#7
Jun2411, 08:00 AM

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PF Gold
P: 1,942

The values of the possible Casimirs define the irreducible representations involved, and the generators of a Cartan subalgebra together with Casimirs of the chain of subalgebras define a commutative algebra in a concrete diagonal representation in which H_0 is diagonal. The problem then becomes a small matrix diagonalization problem. The details are outlined in Section 23.6 of my book Arnold Neumaier and Dennis Westra, Classical and Quantum Mechanics via Lie algebras, 2008, 2011. http://lanl.arxiv.org/abs/0810.1019 Much more detailed treatments, complete with examples, can be found for example in papers and books by Jachello. 



#8
Jun2411, 11:46 AM

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P: 3,853

Ok, this has gradually evolved to a statement that I can agree with. IF the Hamiltonian can be written in terms of the generators of a finitedimensional symmetry group, then those terms can be manifestly expressed as a combination of the Casimir operators.
But I do not think it's tenable to claim that the Dirac equation is "built from" the values m and 1/2. 



#9
Jun2511, 07:29 PM

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P: 817

[QUOTE=metroplex021;3369556]
[tex]H(1,2) = F(r_{1}, s_{1},t_{1};r_{2},s_{2},t_{2}),[/tex] where [itex](r_{i}, s_{i}, t_{i}), i=1,2[/itex] are the position, spin and isospin vectors, then one uses all known symmetries to restrict its functional form: 1) translational invariance implies [tex]H(1,2) = F(r,s_{1},t_{1},s_{2},t_{2})[/tex] where [itex]r = r_{1}r_{2}[/itex]. 2) invariance under parity implies even powers of r; [tex]H(1,2) = F(r^{2n}, s_{1},t_{1}, s_{2},t_{2})[/tex] for simplicity one takes n = 1. 3) SO(3) invariance implies [tex] H(1,2) = F\left(r^{2}, (s_{1}.s_{2}), \frac{(s_{1}.\vec{r})(s_{2}.\vec{r})}{r^{2}}, t_{1},t_{2}\right) [/tex] these are the only SO(3) invariant objects available; [itex](s_{1}.s_{2})^{n}[/itex] can be reduced to [itex]a + b (s_{1}.s_{2})[/itex] 4) and finally invariance under the isospin group SU(2) implies [tex] H(1,2) = F\left(r^{2}, (s_{1}.s_{2}), \frac{(s_{1}.\vec{r})(s_{2}.\vec{r})}{r^{2}}, (t_{1}.t_{2})\right) [/tex] So now you can write [tex] H=f_{1}(r^{2})+f_{2}(r^{2})s_{1}.s_{2}+f_{3}(r^{2})\frac{(s_{1}.\vec{r} )(s_{2}.\vec{r})}{r^{2}}+f_{4}(r^{2})(s_{1}.s_{2})(t_{1}.t_{2})+f_{5}(r ^{2})(t_{1}.t_{2}) [/tex] and ask your experimental physicist friend to find the functions [tex]f_{i}= f_{i}(r^{2}).[/tex] Sam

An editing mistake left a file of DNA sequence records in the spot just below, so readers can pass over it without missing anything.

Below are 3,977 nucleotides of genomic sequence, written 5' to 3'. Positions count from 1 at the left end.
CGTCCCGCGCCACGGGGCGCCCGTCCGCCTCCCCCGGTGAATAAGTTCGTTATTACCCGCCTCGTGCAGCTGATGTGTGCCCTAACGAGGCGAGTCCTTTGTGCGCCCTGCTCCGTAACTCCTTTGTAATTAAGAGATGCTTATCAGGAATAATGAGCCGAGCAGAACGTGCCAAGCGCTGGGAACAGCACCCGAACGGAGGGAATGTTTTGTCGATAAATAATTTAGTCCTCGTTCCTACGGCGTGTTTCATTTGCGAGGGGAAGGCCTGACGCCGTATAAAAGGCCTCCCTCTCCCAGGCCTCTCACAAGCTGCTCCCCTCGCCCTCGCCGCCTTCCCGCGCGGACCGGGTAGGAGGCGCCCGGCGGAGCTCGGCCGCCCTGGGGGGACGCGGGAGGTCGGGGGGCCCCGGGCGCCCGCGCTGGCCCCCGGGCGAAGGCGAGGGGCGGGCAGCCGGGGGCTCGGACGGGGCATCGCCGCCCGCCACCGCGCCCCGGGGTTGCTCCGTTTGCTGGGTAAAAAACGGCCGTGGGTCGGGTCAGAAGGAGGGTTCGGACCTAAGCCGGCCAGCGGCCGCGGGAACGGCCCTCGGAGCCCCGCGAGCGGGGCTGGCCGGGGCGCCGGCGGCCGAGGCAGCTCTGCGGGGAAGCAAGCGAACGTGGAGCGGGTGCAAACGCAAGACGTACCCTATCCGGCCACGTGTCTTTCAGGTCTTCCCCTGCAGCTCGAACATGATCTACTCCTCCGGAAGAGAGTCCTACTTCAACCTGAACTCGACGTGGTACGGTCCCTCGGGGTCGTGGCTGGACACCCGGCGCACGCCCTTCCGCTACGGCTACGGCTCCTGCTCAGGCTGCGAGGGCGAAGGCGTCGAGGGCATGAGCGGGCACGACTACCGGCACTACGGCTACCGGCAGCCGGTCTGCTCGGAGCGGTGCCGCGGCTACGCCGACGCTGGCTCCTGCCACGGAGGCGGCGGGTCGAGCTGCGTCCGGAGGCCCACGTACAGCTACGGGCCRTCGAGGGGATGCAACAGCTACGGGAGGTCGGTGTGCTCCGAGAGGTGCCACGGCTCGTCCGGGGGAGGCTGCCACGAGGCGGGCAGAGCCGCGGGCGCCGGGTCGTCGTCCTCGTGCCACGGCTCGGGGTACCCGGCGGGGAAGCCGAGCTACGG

#10
Jun2511, 10:41 PM

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P: 817

[QUOTE=Bill_K;3373073]
[tex]P^{2} = 0 \ \ (B)[/tex] and [tex](1/2)[iK^{a}, P^{2}] = \{2 \Sigma^{ac}P_{c} + 2s P^{a}\} = 0\ \ \ (A)[/tex] where s is (in ndimensional spacetime ) the real number [tex]s = d  \frac{n2}{2},[/tex] d is the scaling dimension of [itex]\Psi (x)[/itex], and [tex]P_{a}\Psi_{r} (x) = i\partial_{a}\Psi_{r} (x).[/tex] Now, for [itex]\Sigma = 0[/itex], we get from B and A [tex]\partial_{c}\partial^{c}\phi (x)=0, \ \ s = 0.[/tex] If we take [itex]\Sigma[/itex] to be the Clifford number [tex]\Sigma^{ac}= \frac{1}{4}[\gamma^{a},\gamma^{c}],[/tex] we find [tex]i\gamma^{a}\partial_{a}\psi (x) = 0, \ \ \ s = \frac{1}{2}[/tex] Take [tex](\Sigma^{ac})^{b}_{d} = \delta^{a}_{d}\eta^{cb}\delta^{c}_{d}\eta^{ab}[/tex] you find [tex]\partial_{a}V_{c}(x)\partial_{c}V_{a}(x) = 0, \ \partial^{a}V_{a}=0 \mbox{and} \ \ s = 1[/tex] This shows that massless spin1 vector field is equivalent to the scalar field [tex]V_{a}(x) = \partial_{a}\phi (x)[/tex] But if you take the appropriate [itex]\Sigma[/itex] for atisymmetric tensor field, you end up with the whole set of Maxwell equations with s =1. And this way you can carry on generating all possible field equations. Sam